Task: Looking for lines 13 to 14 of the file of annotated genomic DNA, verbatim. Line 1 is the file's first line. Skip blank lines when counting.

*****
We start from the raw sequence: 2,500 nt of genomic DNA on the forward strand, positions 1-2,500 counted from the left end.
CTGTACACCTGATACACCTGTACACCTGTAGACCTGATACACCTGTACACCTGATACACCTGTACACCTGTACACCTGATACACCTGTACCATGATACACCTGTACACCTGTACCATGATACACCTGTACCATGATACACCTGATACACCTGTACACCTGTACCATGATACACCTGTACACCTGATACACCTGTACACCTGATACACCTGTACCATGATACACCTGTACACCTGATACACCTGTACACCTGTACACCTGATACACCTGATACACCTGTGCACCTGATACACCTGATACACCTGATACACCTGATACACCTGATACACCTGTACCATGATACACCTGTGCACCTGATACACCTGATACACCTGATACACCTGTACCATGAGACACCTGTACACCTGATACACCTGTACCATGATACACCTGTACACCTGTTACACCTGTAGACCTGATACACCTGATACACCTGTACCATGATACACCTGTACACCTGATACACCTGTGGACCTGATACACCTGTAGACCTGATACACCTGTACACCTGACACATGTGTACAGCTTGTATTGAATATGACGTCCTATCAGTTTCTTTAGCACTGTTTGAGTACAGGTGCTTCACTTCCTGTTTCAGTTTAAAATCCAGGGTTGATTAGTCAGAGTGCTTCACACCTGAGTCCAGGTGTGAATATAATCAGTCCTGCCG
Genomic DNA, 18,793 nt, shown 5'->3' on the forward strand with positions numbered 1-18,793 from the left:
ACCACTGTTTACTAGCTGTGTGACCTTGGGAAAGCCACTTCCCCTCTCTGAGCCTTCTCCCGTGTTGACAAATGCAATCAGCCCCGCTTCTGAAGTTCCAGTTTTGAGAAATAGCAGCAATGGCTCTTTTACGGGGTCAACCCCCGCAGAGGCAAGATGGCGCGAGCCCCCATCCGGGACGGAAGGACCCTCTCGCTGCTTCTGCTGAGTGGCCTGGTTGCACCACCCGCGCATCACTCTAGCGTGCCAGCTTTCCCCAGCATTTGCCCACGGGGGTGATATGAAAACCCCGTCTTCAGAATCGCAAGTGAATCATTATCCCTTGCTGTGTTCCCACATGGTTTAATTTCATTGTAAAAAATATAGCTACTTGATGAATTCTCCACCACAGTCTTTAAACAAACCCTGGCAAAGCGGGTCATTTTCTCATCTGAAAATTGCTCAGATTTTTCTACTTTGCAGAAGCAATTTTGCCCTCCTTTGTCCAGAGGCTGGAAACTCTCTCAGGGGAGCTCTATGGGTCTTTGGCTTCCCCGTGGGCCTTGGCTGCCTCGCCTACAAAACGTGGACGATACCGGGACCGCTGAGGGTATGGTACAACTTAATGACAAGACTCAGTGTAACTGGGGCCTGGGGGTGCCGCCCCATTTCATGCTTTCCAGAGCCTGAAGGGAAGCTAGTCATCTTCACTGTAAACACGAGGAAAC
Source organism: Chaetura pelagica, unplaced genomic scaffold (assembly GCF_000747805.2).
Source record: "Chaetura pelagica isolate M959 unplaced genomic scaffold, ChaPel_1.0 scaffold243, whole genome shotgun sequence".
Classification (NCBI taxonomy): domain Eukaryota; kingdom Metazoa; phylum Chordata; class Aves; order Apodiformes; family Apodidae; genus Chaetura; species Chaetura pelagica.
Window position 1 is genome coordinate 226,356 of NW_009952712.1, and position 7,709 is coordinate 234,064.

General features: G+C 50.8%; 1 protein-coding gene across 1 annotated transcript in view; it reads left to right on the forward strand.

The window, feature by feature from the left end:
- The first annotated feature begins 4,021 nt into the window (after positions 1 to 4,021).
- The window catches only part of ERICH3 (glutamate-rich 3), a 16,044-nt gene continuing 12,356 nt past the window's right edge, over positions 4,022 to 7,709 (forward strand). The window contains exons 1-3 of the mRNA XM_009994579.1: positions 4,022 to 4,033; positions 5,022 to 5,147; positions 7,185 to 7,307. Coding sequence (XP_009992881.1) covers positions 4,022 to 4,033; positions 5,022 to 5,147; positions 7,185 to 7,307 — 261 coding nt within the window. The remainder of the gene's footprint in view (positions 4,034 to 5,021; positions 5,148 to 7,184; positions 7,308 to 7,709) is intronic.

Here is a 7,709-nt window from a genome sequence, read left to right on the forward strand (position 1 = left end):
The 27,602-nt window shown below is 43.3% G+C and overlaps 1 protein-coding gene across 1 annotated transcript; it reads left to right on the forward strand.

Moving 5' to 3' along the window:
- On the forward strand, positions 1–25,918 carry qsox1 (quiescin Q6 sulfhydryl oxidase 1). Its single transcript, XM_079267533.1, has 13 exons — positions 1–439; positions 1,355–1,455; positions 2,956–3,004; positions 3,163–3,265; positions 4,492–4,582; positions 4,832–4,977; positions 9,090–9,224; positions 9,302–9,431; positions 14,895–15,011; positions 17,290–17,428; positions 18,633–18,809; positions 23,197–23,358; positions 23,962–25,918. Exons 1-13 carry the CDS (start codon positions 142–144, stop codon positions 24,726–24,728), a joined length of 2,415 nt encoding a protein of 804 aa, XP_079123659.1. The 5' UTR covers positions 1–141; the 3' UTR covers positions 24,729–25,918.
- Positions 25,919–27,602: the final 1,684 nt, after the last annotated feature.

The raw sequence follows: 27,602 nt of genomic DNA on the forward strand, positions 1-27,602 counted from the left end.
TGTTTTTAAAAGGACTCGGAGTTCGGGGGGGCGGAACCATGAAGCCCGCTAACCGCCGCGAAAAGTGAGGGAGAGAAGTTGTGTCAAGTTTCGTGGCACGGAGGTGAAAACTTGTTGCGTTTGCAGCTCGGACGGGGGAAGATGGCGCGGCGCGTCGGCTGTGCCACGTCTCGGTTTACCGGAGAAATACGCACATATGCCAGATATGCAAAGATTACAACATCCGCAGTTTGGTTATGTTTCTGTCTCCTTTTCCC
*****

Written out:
Here is a 7,709-nt window from a genome sequence, read left to right on the forward strand (position 1 = left end):
The 27,602-nt window shown below is 43.3% G+C and overlaps 1 protein-coding gene across 1 annotated transcript; it reads left to right on the forward strand.